Thursday, April 12, 2007

How to Compost #3: Collect Organic Material

Collect Organic Material. This is an interesting step, and for those of you who really like biology and research and want to bring your nitrogen and carbon ratios to a level of molecular and scientific perfection...I really can't help you much. I can point you to a couple short articles: this from EarthWorks and this from How Stuff Works. I guarantee you can find lots of composting books at the library that will further quench your thirst for knowledge.

But very basically and simply, you need a few important ingredients in order to make compost:
  • Oxygen
  • Water
  • Heat
  • Browns (Carbon)
  • Greens (Nitrogen)
Oxygen: Organic material needs to be exposed to oxygen in order to break down. This is why turning your compost pile or tumbler on a regular basis will speed up the process.

Water: Some moisture is necessary for composting. If your pile is too dry, it will take a long time to decompose.

Heat: You need to collect enough organic material so that your pile will create its own heat. Your compost pile won't really get hot until there is a fair sized amount, but then it will really heat up...sometimes up to 150 degrees!

Browns: This is the carbon part of the mix. Woody and leafy materials like:
  • leaves
  • twigs
  • straw
  • paper
These things can take a long time to break down, but you can speed the process by shredding them. We have a paper shredder in the kitchen where we go through the mail. Our junk mail goes directly into the shredder, and then into the composter. As mentioned in Step 2, our dump has a compost pile for leaves, twigs, grass, and other yard clippings. Since leaves take a while to decompose, we're just bringing those to the dump, and sticking with the shredded paper for our browns. I will, of course, let you know how that pans out.

Greens: The nitrogen portion of your compost pile are the "fresh" ingredients. These are things like kitchen scraps and grass clippings. We got a little compost pail for our kitchen that has a filter on the top so it won't smell(at $30, the filtered pail was worth it!) It sits next to the sink and we dump our kitchen scraps right in there. When it's full, we bring it out to the compost bin.

NOTE: My husband, as I mentioned in a previous post, likes things to be impeccably clean. The thought of constantly cleaning out a pail of rotting food waste was pretty disgusting to him. So. We got BioBags. Seriously, these are 100% biodegradable bags (made out of corn) that you can put right in your composter. We line the pail with a BioBag, then when the pail is full, simply take the bag out to the composter (be sure to empty the bag into the composter instead of just tossing it in full...everything will decompose much faster if it's loose), rinse out the pail, and that's that. No muss, no fuss.

THE RATIO: I've read some conflicting information on what your brown to green ratio should be. The basic rule is, you should have more browns than greens. If the compost smells (apparently it shouldn't...Kevin is very skeptical, but so far we have no smell), just add more browns. If it's not doing anything, add more greens.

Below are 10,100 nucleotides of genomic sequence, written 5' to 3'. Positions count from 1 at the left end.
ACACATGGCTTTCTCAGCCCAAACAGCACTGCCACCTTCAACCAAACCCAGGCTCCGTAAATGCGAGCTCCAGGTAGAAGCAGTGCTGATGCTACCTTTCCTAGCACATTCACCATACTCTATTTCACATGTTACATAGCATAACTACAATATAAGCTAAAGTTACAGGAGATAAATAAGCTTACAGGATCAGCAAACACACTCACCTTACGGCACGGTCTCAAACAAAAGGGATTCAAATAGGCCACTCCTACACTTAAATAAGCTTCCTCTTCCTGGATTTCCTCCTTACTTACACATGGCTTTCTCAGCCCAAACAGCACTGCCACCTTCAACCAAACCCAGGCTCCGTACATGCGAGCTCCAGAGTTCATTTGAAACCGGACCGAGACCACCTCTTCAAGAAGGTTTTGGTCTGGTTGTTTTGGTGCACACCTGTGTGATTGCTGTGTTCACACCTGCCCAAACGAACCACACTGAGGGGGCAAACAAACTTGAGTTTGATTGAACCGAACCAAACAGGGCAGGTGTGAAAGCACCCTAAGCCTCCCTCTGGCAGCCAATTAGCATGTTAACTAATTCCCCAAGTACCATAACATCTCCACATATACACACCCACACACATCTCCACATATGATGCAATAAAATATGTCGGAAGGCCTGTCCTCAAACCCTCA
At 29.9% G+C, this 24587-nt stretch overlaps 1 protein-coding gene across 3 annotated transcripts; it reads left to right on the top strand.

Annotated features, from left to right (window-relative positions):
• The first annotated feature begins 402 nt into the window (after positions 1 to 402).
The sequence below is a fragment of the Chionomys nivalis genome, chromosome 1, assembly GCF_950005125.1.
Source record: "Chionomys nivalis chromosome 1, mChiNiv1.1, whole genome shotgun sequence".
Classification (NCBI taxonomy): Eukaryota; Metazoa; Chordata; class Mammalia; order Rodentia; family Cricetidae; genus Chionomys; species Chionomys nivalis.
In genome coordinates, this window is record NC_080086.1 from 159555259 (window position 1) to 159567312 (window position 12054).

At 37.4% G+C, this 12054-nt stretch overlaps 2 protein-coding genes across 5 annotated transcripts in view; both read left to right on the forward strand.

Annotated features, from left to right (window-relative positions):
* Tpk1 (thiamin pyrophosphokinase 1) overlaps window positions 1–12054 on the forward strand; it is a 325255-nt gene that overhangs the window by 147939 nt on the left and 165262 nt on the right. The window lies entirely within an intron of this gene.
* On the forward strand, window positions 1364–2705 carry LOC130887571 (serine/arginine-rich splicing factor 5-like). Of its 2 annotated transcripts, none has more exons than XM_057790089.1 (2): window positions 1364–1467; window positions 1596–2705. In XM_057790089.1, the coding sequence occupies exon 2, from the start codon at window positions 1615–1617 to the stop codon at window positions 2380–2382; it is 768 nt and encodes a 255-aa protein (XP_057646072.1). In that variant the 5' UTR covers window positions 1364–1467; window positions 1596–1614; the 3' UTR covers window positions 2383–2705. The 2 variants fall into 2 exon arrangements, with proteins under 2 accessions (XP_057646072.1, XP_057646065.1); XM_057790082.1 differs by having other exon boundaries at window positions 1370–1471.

There are some things that you do not want to put in your composter. To name a few:
  • Coal ash
  • Cat litter
  • Grease
  • Anything with disinfectant (baby wipes, paper towel with Windex on it)...this will kill all the bacteria in your compost
I've seen conflicting reports about whether you should add meat or not. It will decompose, but it may attract animals, and it may coat things with grease which will slow down the process. We're going to avoid it for now. has a great list. If you scroll down, there is a chart that lists what can be composted, what you should be careful of, and what you should avoid. There are some really interesting and helpful things on the list. For instance, it says to avoid lime. Now, do they mean lime like you put on your lilac trees, or lime like you squeeze into a margarita? 'Cause I think we've put at least 5 lime rinds in our compost already. If my whole experiment fails miserably, I'm going to blame it on the limes! The chart also tells you which items are carbon and which are nitrogen.

Here's a list of 163 things you can compost by Marion Owen, a woman who writes a blog about gardening in Alaska. So for those of you who live in places where it is STILL SNOWING IN APRIL, this could be a useful site. Though I'm not going to tell Kevin about what Marion calls "the surprise at the end" of the list...I think that's a bit more than we can handle right now!

Missed anything in this series? It's easy to catch up:

Step 1: Make it a Priority
Step 2: Choose a System
Interlude: Nature Tried to Kill My Composter
Step 3: Collect Organic Material
Step 4: Mix the Materials
Step 5: Moisten the Mixture
Step 6: Wait
Interlude: The Lightbulb Change
Interlude: The Yogurt Change
Interlude: The Sponge Change
Interlude: The Leftover Change
Interlude: The Napkin Change
The Sort-of Sun-Mar 200 Review Part One
The Sort-of Sun-Mar 200 Review Part Two
Sun-Mar 200 Compost Update
Sun-Mar 200: Starting All Over Again

Step 7: Use Your Compost
Step 8: Sun Mar 200 Garden Composter Review

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